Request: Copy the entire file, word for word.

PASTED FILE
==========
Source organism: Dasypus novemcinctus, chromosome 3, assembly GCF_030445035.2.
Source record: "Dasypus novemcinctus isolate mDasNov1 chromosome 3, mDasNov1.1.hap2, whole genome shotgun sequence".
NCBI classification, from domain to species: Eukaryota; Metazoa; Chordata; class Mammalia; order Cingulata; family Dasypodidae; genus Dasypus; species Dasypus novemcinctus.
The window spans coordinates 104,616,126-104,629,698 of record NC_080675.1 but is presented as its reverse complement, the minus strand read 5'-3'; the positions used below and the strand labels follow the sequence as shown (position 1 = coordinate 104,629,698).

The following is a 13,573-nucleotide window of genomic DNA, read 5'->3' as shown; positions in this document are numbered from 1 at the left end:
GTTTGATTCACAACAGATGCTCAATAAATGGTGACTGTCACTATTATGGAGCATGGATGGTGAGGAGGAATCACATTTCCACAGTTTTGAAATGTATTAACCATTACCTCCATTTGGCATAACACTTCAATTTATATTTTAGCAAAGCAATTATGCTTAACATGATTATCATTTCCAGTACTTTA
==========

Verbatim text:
Source organism: Dasypus novemcinctus, chromosome 3, assembly GCF_030445035.2.
Source record: "Dasypus novemcinctus isolate mDasNov1 chromosome 3, mDasNov1.1.hap2, whole genome shotgun sequence".
NCBI classification, from domain to species: Eukaryota; Metazoa; Chordata; class Mammalia; order Cingulata; family Dasypodidae; genus Dasypus; species Dasypus novemcinctus.
The window spans coordinates 104,616,126-104,629,698 of record NC_080675.1 but is presented as its reverse complement, the minus strand read 5'-3'; the positions used below and the strand labels follow the sequence as shown (position 1 = coordinate 104,629,698).

The following is a 13,573-nucleotide window of genomic DNA, read 5'->3' as shown; positions in this document are numbered from 1 at the left end:
GTTTGATTCACAACAGATGCTCAATAAATGGTGACTGTCACTATTATGGAGCATGGATGGTGAGGAGGAATCACATTTCCACAGTTTTGAAATGTATTAACCATTACCTCCATTTGGCATAACACTTCAATTTATATTTTAGCAAAGCAATTATGCTTAACATGATTATCATTTCCAGTACTTTA